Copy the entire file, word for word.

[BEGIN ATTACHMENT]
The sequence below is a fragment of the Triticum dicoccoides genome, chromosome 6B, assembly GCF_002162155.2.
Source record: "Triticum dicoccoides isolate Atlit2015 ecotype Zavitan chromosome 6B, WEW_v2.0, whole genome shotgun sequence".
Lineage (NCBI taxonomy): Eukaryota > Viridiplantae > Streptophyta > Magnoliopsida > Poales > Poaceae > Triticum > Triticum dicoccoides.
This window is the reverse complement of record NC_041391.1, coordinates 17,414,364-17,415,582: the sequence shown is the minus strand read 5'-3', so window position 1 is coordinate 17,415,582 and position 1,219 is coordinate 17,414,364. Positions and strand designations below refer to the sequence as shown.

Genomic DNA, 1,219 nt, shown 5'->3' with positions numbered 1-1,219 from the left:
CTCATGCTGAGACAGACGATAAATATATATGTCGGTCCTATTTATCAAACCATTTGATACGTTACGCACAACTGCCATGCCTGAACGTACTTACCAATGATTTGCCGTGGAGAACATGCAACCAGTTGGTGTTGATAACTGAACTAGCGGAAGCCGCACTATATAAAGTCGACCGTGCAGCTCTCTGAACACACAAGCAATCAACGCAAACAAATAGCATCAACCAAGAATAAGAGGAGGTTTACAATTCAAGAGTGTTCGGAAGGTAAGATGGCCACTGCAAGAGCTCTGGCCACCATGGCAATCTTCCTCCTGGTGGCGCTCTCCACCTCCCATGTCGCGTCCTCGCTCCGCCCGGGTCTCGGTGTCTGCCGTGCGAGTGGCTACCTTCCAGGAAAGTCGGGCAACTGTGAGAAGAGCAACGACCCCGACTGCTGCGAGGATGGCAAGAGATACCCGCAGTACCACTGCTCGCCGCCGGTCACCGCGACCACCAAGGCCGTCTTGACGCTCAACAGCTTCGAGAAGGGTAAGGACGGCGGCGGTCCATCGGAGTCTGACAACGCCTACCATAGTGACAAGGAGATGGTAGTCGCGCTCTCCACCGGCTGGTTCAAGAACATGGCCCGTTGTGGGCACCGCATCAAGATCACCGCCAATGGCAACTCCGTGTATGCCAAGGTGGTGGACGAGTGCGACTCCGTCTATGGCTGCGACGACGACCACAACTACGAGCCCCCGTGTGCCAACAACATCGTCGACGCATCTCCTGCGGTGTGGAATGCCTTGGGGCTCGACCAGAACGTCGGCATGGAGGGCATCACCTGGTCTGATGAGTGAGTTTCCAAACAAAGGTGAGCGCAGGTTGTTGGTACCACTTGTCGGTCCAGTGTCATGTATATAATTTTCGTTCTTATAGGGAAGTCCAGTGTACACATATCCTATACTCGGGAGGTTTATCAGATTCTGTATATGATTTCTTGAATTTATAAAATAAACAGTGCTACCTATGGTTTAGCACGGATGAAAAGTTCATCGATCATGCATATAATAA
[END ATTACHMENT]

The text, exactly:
The sequence below is a fragment of the Triticum dicoccoides genome, chromosome 6B, assembly GCF_002162155.2.
Source record: "Triticum dicoccoides isolate Atlit2015 ecotype Zavitan chromosome 6B, WEW_v2.0, whole genome shotgun sequence".
Lineage (NCBI taxonomy): Eukaryota > Viridiplantae > Streptophyta > Magnoliopsida > Poales > Poaceae > Triticum > Triticum dicoccoides.
This window is the reverse complement of record NC_041391.1, coordinates 17,414,364-17,415,582: the sequence shown is the minus strand read 5'-3', so window position 1 is coordinate 17,415,582 and position 1,219 is coordinate 17,414,364. Positions and strand designations below refer to the sequence as shown.

Genomic DNA, 1,219 nt, shown 5'->3' with positions numbered 1-1,219 from the left:
CTCATGCTGAGACAGACGATAAATATATATGTCGGTCCTATTTATCAAACCATTTGATACGTTACGCACAACTGCCATGCCTGAACGTACTTACCAATGATTTGCCGTGGAGAACATGCAACCAGTTGGTGTTGATAACTGAACTAGCGGAAGCCGCACTATATAAAGTCGACCGTGCAGCTCTCTGAACACACAAGCAATCAACGCAAACAAATAGCATCAACCAAGAATAAGAGGAGGTTTACAATTCAAGAGTGTTCGGAAGGTAAGATGGCCACTGCAAGAGCTCTGGCCACCATGGCAATCTTCCTCCTGGTGGCGCTCTCCACCTCCCATGTCGCGTCCTCGCTCCGCCCGGGTCTCGGTGTCTGCCGTGCGAGTGGCTACCTTCCAGGAAAGTCGGGCAACTGTGAGAAGAGCAACGACCCCGACTGCTGCGAGGATGGCAAGAGATACCCGCAGTACCACTGCTCGCCGCCGGTCACCGCGACCACCAAGGCCGTCTTGACGCTCAACAGCTTCGAGAAGGGTAAGGACGGCGGCGGTCCATCGGAGTCTGACAACGCCTACCATAGTGACAAGGAGATGGTAGTCGCGCTCTCCACCGGCTGGTTCAAGAACATGGCCCGTTGTGGGCACCGCATCAAGATCACCGCCAATGGCAACTCCGTGTATGCCAAGGTGGTGGACGAGTGCGACTCCGTCTATGGCTGCGACGACGACCACAACTACGAGCCCCCGTGTGCCAACAACATCGTCGACGCATCTCCTGCGGTGTGGAATGCCTTGGGGCTCGACCAGAACGTCGGCATGGAGGGCATCACCTGGTCTGATGAGTGAGTTTCCAAACAAAGGTGAGCGCAGGTTGTTGGTACCACTTGTCGGTCCAGTGTCATGTATATAATTTTCGTTCTTATAGGGAAGTCCAGTGTACACATATCCTATACTCGGGAGGTTTATCAGATTCTGTATATGATTTCTTGAATTTATAAAATAAACAGTGCTACCTATGGTTTAGCACGGATGAAAAGTTCATCGATCATGCATATAATAA